It’s okay if your way of dealing with that is to watch an entire series on Netflix and eat M&M’s. Be gentle on yourself.
Otherwise: find ways to connect (video calls with a friend; hugs with a housemate; pet a cat), find ways to mark time (the days can start rolling into one pretty quickly, so give your brain something to hold on to – have a tea break at the same time each day, or schedule a weekly co-working session) and give yourself some space where you can. Above all, be gentle on yourself.
Q – Since Covid19 have you found more people reaching out to you?
A: I’ve found that what I talk about has a wider appeal now, meaning I’ve had different kinds of people find their way into the community which has been so lovely!
All of a sudden
people are turning to the internet for connection
and I think (I hope) that what Books of Notes offers is a kind, gentle way to begin figuring out how to handle these strange times – both practically and emotionally.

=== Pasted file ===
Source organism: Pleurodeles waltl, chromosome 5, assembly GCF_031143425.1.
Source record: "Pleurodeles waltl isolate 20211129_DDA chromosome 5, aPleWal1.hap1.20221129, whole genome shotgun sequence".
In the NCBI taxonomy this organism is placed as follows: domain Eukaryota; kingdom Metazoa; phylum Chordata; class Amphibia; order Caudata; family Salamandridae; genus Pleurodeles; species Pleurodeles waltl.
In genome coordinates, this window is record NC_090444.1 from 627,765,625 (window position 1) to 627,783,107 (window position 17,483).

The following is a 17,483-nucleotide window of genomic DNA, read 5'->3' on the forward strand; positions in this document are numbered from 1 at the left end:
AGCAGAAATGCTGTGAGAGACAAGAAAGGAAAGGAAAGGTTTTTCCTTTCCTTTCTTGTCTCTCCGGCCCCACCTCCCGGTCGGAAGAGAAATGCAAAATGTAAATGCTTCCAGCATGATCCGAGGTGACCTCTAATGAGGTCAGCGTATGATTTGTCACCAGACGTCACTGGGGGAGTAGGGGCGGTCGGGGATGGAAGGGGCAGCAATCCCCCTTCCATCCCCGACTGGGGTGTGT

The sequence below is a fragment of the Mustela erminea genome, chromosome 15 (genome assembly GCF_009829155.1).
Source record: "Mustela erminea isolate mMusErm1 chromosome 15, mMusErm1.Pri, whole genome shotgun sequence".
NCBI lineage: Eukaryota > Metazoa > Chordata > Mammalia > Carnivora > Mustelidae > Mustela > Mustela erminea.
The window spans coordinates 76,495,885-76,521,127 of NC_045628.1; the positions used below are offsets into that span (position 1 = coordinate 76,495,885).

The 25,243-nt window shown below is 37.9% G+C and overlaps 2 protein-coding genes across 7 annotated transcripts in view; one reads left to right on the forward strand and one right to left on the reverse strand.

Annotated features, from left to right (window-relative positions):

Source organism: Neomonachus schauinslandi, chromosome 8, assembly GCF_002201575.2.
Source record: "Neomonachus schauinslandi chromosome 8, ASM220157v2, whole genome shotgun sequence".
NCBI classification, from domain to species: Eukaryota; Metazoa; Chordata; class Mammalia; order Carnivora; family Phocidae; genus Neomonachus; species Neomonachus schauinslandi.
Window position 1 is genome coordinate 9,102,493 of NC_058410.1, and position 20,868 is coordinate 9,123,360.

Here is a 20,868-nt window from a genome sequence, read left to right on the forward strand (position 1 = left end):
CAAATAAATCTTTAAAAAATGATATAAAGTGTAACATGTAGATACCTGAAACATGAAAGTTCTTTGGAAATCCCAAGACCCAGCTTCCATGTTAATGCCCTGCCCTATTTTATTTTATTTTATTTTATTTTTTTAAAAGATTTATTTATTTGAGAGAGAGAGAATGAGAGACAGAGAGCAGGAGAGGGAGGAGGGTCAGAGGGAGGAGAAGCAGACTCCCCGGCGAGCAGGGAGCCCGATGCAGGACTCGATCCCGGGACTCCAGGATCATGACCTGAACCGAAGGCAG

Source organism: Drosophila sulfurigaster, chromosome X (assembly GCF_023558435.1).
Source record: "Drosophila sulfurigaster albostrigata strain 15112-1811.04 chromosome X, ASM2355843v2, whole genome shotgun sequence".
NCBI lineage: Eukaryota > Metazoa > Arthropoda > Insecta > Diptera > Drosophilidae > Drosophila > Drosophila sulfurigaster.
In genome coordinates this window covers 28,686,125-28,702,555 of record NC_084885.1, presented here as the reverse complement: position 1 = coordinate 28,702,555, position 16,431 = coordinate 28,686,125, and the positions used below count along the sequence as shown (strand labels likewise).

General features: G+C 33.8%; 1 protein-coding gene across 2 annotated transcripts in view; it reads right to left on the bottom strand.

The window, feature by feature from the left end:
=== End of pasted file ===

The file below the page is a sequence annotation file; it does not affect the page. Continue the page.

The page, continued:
Q – Final question before we let you go. If you had some advice for yourself pre Covid19 times what would it be and why?
A: Honestly, when lockdown began, all that changed for me (and a lot of other disabled humans) was that I discovered that my day to day life was also known as ‘quarantine’!.
I’d already had that adjustment period, the weird grieving process for the way things were (and it is a kind of grieving, let yourself have that one) and then the slow progress of finding my way as a housebound human.
But for others experiencing this for the first time, I suppose I would say: remember that a life lived at home is no less of a life. It is still vibrant and wonderful and full of love, and you will find that some of the most brilliant, resilient humans have already been forging a path through the world from within their own homes. Turn to them, listen to them – they’re the pros at this.
She / Her / They / Them | Cambridgeshire, UK | Planner, photographer, writer, cat enthusiast
Kat is a queer, disabled photographer and writer who lives with her Almost-Wife Fi and three cats in a plant filled bungalow.
Kat was interviewed by Lucy Everett